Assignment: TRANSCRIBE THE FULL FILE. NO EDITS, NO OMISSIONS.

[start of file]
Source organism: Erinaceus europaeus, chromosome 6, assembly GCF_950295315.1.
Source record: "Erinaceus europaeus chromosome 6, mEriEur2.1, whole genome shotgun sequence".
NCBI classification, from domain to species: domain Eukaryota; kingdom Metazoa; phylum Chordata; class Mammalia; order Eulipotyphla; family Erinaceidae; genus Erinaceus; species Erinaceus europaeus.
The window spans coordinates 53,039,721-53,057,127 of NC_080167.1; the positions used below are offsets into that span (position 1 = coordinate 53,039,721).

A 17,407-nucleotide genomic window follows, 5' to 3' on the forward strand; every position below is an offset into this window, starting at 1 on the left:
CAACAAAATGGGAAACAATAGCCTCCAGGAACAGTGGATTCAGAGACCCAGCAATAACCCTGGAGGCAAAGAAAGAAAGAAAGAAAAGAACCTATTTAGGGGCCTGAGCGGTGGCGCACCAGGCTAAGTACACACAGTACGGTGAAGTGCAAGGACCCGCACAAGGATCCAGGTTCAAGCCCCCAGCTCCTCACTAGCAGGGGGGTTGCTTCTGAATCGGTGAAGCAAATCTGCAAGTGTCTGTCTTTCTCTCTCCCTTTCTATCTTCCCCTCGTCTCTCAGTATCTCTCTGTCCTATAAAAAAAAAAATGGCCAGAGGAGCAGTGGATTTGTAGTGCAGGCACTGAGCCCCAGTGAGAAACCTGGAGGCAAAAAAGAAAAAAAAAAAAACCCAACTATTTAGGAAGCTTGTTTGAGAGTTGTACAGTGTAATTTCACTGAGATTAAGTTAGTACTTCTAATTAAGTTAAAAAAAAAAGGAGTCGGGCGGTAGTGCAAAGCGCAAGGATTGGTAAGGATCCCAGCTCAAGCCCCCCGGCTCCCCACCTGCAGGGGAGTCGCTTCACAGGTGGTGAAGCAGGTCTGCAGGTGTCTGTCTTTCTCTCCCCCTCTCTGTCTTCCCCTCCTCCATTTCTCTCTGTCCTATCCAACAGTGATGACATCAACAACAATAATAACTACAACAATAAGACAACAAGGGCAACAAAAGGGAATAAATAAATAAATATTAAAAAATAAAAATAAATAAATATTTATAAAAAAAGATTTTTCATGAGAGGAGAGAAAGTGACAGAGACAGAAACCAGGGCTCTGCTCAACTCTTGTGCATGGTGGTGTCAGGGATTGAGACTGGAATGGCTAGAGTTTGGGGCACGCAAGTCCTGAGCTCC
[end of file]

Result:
Source organism: Erinaceus europaeus, chromosome 6, assembly GCF_950295315.1.
Source record: "Erinaceus europaeus chromosome 6, mEriEur2.1, whole genome shotgun sequence".
NCBI classification, from domain to species: domain Eukaryota; kingdom Metazoa; phylum Chordata; class Mammalia; order Eulipotyphla; family Erinaceidae; genus Erinaceus; species Erinaceus europaeus.
The window spans coordinates 53,039,721-53,057,127 of NC_080167.1; the positions used below are offsets into that span (position 1 = coordinate 53,039,721).

A 17,407-nucleotide genomic window follows, 5' to 3' on the forward strand; every position below is an offset into this window, starting at 1 on the left:
CAACAAAATGGGAAACAATAGCCTCCAGGAACAGTGGATTCAGAGACCCAGCAATAACCCTGGAGGCAAAGAAAGAAAGAAAGAAAAGAACCTATTTAGGGGCCTGAGCGGTGGCGCACCAGGCTAAGTACACACAGTACGGTGAAGTGCAAGGACCCGCACAAGGATCCAGGTTCAAGCCCCCAGCTCCTCACTAGCAGGGGGGTTGCTTCTGAATCGGTGAAGCAAATCTGCAAGTGTCTGTCTTTCTCTCTCCCTTTCTATCTTCCCCTCGTCTCTCAGTATCTCTCTGTCCTATAAAAAAAAAAATGGCCAGAGGAGCAGTGGATTTGTAGTGCAGGCACTGAGCCCCAGTGAGAAACCTGGAGGCAAAAAAGAAAAAAAAAAAAACCCAACTATTTAGGAAGCTTGTTTGAGAGTTGTACAGTGTAATTTCACTGAGATTAAGTTAGTACTTCTAATTAAGTTAAAAAAAAAAGGAGTCGGGCGGTAGTGCAAAGCGCAAGGATTGGTAAGGATCCCAGCTCAAGCCCCCCGGCTCCCCACCTGCAGGGGAGTCGCTTCACAGGTGGTGAAGCAGGTCTGCAGGTGTCTGTCTTTCTCTCCCCCTCTCTGTCTTCCCCTCCTCCATTTCTCTCTGTCCTATCCAACAGTGATGACATCAACAACAATAATAACTACAACAATAAGACAACAAGGGCAACAAAAGGGAATAAATAAATAAATATTAAAAAATAAAAATAAATAAATATTTATAAAAAAAGATTTTTCATGAGAGGAGAGAAAGTGACAGAGACAGAAACCAGGGCTCTGCTCAACTCTTGTGCATGGTGGTGTCAGGGATTGAGACTGGAATGGCTAGAGTTTGGGGCACGCAAGTCCTGAGCTCC